We all know how strongly food can affect mood. Ever been hangry? It’s not a pretty sight. But in an environment where very little else has the power to elevate, the role of food moves from attitude adjuster to a hook on which to hang your sanity.
This NPR story from Daniel Zwerdling takes a pretty fascinating look at the role of meals and cooks on possibly the most remote outpost on earth: McMurdo Station, Antarctica. There, according to one worker, the quality of meals can “make or break morale of the whole station.”
We’ve heard of prisoners rioting over the loss of peanut butter or some such dish, but at least they get a few hours of sunlight a day. In Antarctica, when it’s night, it’s dark for months on end. During that time there is literally no other sustenance than what comes out of the kitchen. From NPR:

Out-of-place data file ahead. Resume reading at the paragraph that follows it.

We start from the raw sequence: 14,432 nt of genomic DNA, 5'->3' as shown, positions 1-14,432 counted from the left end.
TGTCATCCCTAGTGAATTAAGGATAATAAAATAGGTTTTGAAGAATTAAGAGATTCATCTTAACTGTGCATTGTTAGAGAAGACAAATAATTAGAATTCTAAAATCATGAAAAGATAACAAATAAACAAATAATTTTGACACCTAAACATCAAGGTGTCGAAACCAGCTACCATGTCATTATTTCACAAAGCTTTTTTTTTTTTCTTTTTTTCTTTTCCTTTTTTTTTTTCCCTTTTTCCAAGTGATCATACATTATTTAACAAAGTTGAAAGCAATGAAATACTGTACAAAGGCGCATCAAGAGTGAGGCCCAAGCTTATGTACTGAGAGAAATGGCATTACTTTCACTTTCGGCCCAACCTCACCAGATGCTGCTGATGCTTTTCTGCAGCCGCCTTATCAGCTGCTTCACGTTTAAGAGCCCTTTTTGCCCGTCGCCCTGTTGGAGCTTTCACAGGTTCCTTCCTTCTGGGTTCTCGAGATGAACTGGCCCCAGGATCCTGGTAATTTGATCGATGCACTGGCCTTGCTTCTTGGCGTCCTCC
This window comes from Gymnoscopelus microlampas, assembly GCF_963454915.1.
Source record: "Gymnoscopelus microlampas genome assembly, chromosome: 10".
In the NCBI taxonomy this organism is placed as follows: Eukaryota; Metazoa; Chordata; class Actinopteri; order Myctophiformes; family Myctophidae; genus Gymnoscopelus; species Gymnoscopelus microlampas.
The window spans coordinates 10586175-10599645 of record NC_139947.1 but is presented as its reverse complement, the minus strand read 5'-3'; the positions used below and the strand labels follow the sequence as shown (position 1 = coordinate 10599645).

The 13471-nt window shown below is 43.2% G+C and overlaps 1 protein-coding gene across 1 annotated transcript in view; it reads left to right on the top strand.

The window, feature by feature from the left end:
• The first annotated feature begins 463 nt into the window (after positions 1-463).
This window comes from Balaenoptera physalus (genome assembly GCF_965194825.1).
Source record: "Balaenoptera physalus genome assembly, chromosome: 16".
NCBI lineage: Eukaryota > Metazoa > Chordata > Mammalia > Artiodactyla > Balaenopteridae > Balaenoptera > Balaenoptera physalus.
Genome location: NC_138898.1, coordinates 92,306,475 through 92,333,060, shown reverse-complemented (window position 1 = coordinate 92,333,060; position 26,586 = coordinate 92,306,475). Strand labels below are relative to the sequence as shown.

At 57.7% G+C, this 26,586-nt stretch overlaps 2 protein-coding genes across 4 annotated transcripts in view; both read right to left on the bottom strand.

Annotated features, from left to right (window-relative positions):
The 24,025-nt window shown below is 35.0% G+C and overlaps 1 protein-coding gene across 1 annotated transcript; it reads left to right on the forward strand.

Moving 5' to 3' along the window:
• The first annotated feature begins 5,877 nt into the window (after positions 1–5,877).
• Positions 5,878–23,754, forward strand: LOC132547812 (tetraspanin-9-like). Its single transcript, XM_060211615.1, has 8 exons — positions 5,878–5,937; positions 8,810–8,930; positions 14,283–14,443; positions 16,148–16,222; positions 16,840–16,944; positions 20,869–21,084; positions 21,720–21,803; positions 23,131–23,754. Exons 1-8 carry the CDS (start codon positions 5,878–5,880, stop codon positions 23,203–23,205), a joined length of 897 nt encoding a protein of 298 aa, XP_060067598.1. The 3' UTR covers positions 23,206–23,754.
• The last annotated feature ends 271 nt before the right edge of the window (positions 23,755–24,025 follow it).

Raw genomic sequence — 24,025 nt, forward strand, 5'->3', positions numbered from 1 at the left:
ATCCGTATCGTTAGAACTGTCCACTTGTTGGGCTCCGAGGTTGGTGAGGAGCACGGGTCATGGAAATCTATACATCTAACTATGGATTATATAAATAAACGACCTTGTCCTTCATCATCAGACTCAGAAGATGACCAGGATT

Occasionally, diners lose it. Despite all the menu options, the institutionalized feel at McMurdo can often push people’s buttons. Ebel, the maintenance worker, says he went “berserk” once in 1994 because he thought the cooks were always flavoring dishes with curry.
“I cleared that galley once, I cleared the whole serving area,” Ebel recalls. “They were peeking around the corners at me, ‘Mike calm down!’ And all the food and plates got in the way.”
Can’t say as we blame him. Apparently food only comes in by ship once a year. If the only thing we had to eat was curry on frozen and canned stuff we’d probably throw a plate or two as well.
Think about that as you head to the farmer’s market for spring vegetables. They’re sold out of asparagus? It could be so much worse.